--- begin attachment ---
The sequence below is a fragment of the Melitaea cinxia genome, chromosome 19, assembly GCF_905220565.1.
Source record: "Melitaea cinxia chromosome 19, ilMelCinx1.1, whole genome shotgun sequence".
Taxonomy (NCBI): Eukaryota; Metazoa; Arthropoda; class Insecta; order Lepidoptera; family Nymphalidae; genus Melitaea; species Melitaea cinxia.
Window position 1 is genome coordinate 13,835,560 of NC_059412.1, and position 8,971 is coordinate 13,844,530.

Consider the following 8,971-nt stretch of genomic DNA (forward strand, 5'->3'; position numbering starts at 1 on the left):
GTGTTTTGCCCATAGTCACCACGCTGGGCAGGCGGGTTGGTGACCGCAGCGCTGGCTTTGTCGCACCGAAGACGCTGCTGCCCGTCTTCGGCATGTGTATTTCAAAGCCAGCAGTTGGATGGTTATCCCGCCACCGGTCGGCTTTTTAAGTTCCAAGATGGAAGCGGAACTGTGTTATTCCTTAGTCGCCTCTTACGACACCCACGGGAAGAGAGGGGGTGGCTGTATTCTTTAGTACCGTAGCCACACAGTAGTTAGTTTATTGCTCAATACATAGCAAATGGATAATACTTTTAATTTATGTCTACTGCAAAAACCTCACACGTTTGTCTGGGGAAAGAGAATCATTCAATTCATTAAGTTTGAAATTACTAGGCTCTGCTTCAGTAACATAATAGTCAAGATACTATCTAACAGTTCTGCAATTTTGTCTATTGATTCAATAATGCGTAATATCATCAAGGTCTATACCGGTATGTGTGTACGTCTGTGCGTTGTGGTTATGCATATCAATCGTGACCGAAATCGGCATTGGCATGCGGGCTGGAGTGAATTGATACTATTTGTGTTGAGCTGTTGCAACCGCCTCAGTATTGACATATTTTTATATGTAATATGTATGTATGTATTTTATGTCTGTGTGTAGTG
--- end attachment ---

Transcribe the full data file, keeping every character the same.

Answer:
The sequence below is a fragment of the Melitaea cinxia genome, chromosome 19, assembly GCF_905220565.1.
Source record: "Melitaea cinxia chromosome 19, ilMelCinx1.1, whole genome shotgun sequence".
Taxonomy (NCBI): Eukaryota; Metazoa; Arthropoda; class Insecta; order Lepidoptera; family Nymphalidae; genus Melitaea; species Melitaea cinxia.
Window position 1 is genome coordinate 13,835,560 of NC_059412.1, and position 8,971 is coordinate 13,844,530.

Consider the following 8,971-nt stretch of genomic DNA (forward strand, 5'->3'; position numbering starts at 1 on the left):
GTGTTTTGCCCATAGTCACCACGCTGGGCAGGCGGGTTGGTGACCGCAGCGCTGGCTTTGTCGCACCGAAGACGCTGCTGCCCGTCTTCGGCATGTGTATTTCAAAGCCAGCAGTTGGATGGTTATCCCGCCACCGGTCGGCTTTTTAAGTTCCAAGATGGAAGCGGAACTGTGTTATTCCTTAGTCGCCTCTTACGACACCCACGGGAAGAGAGGGGGTGGCTGTATTCTTTAGTACCGTAGCCACACAGTAGTTAGTTTATTGCTCAATACATAGCAAATGGATAATACTTTTAATTTATGTCTACTGCAAAAACCTCACACGTTTGTCTGGGGAAAGAGAATCATTCAATTCATTAAGTTTGAAATTACTAGGCTCTGCTTCAGTAACATAATAGTCAAGATACTATCTAACAGTTCTGCAATTTTGTCTATTGATTCAATAATGCGTAATATCATCAAGGTCTATACCGGTATGTGTGTACGTCTGTGCGTTGTGGTTATGCATATCAATCGTGACCGAAATCGGCATTGGCATGCGGGCTGGAGTGAATTGATACTATTTGTGTTGAGCTGTTGCAACCGCCTCAGTATTGACATATTTTTATATGTAATATGTATGTATGTATTTTATGTCTGTGTGTAGTG